Human species?

Previously, I commented on the status of Neandertals as a separate species or just a subspecies of modern humans, Homo sapiens (here and here). Some of my fellow young-age creationists have insisted that anything descended from Adam and Eve must necessarily be Homo sapiens, so they want to make Neandertals just a subspecies of modern humans. If you really evaluate the issue, it's just biologically naive and biblically unnecessary to demand that human be equivalent to the species Homo sapiens. Oddly enough, Reasons to Believe seems to agree with young-age creationists on the species status of humans. They insist that only Homo sapiens are descendants of Adam and Eve, but they want you to think of Neandertals as non-human, so they try to exclude Neandertals from the human species. They're even willing to misrepresent published claims to do so.

For those keeping score, here's how it all stacks up:
1. I think Neandertals (and certainly Denisovans) are separate species from Homo sapiens, and we're all descended from Adam and Eve.
2. Many creationists think it's necessary to view Neandertals (and probably Denisovans also) as the same species as modern humans in order for them to be considered descendants of Adam and Eve.
3. RTB thinks that Neandertals (and probably Denisovans) are separate species from Homo sapiens and therefore not descended from Adam and Eve.

Confused yet? Sure you are... I know I am. I think positions #2 and #3 are operating on a view of species as something really special, something that could only originate by God's special creation. Biologically, that's just unrealistic. Species designations slip and slide all over the place, and this was something that Darwin emphasized in Origin. Furthermore, Darwin's biogeographic arguments alone should be sufficient to settle any question about species arising from other species.

I say all that as preface to a new piece by Ann Gibbons published last week in Science. She asked a number of individuals to share their perspective on the species status of Neandertals and Denisovans. The results were as I expected, and I thought they might be illuminating to some lingering misunderstandings of the specialness of species. For those who don't have a Science subscription, here's a few interesting snippets:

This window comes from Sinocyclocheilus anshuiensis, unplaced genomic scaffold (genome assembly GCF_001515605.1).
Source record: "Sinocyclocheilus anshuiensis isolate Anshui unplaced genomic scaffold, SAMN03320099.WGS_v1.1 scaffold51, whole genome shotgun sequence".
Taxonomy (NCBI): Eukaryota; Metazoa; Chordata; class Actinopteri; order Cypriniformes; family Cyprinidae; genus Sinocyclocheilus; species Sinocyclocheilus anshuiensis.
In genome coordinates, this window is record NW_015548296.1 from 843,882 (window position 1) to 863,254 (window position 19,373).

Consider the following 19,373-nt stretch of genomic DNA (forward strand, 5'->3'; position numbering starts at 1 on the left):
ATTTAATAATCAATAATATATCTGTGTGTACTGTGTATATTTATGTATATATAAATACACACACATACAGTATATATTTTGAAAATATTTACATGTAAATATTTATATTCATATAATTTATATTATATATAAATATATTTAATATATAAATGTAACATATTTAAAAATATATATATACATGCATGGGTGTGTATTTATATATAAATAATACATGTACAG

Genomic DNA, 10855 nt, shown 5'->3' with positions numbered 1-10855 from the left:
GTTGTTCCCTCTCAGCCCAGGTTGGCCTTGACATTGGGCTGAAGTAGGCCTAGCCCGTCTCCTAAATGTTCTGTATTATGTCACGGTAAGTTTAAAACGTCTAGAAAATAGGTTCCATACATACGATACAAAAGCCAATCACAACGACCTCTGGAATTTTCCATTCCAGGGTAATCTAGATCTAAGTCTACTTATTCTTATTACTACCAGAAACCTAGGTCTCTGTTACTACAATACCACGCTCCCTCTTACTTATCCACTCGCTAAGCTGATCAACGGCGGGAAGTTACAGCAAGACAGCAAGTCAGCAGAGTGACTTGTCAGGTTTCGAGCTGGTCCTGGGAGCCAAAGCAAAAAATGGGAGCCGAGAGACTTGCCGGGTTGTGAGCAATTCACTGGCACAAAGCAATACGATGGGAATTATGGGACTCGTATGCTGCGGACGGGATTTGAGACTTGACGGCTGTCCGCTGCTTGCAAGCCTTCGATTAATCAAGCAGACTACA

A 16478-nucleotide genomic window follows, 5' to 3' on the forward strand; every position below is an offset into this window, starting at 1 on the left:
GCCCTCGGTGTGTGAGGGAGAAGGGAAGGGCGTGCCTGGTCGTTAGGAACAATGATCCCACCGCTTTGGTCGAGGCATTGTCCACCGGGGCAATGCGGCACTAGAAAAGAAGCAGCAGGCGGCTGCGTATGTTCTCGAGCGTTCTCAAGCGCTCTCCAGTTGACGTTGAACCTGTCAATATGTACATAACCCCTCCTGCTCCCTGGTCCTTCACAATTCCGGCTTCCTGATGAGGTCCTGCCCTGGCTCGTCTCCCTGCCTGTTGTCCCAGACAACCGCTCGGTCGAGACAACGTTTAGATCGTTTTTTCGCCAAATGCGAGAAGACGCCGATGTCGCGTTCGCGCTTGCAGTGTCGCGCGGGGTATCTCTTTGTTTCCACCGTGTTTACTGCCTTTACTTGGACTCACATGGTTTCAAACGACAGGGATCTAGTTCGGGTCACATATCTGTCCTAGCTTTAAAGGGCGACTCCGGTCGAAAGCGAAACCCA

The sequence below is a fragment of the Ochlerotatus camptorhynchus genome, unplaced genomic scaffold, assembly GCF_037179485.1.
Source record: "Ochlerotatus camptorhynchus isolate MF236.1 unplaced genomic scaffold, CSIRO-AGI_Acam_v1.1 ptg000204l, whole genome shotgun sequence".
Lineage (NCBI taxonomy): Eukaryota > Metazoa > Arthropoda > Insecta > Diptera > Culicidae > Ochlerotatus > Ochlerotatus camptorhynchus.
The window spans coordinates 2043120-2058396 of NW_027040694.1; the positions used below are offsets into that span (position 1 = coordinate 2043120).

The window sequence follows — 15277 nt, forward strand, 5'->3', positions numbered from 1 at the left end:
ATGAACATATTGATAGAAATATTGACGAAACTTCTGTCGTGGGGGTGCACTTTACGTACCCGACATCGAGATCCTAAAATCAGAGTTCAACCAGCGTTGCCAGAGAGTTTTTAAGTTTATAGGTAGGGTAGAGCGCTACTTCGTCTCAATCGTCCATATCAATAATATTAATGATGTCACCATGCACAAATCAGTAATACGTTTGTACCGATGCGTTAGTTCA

The draft versions of the Neandertal and Denisovan nuclear genomes show low levels of interbreeding between each of them and modern humans. Apply Mayr's definition strictly, and all three must be considered Homo sapiens. ... But that's a minority view among paleoanthropologists. Many consider Neandertals a species separate from modern humans because the anatomical and developmental differences are "an order of magnitude higher than anything we can observe between extant human populations," says Jean-Jacques Hublin, a co-author of [Neandertal genome researcher Svante] Pääbo's at Max Planck.
I briefly noted before that Pääbo was careful not to express any opinion on the species status of Neandertals, but here he makes that intentional ambiguity crystal clear:
"I think discussion of what is a species and what is a subspecies is a sterile academic endeavor," says Pääbo ... "Why take a stand on it when it will only lead to discussions and no one will have the final word?"
That's an extremely helpful perspective that we can all learn from.

P.S. Remember how Hugh Ross and Fuz Rana both claimed that Pääbo's research team "discovered" that the Neandertal genome was too different from the modern human genome for them to be the same species? (If not, click here to refresh your memory.) It was demonstrably false when they first said it, and now even more so. Will they issue a correction? Will they remove the offending podcast?

Gibbons. 2011. The species problem. Science 361:394.

Feedback? Email me at toddcharleswood [at] gmail [dot] com.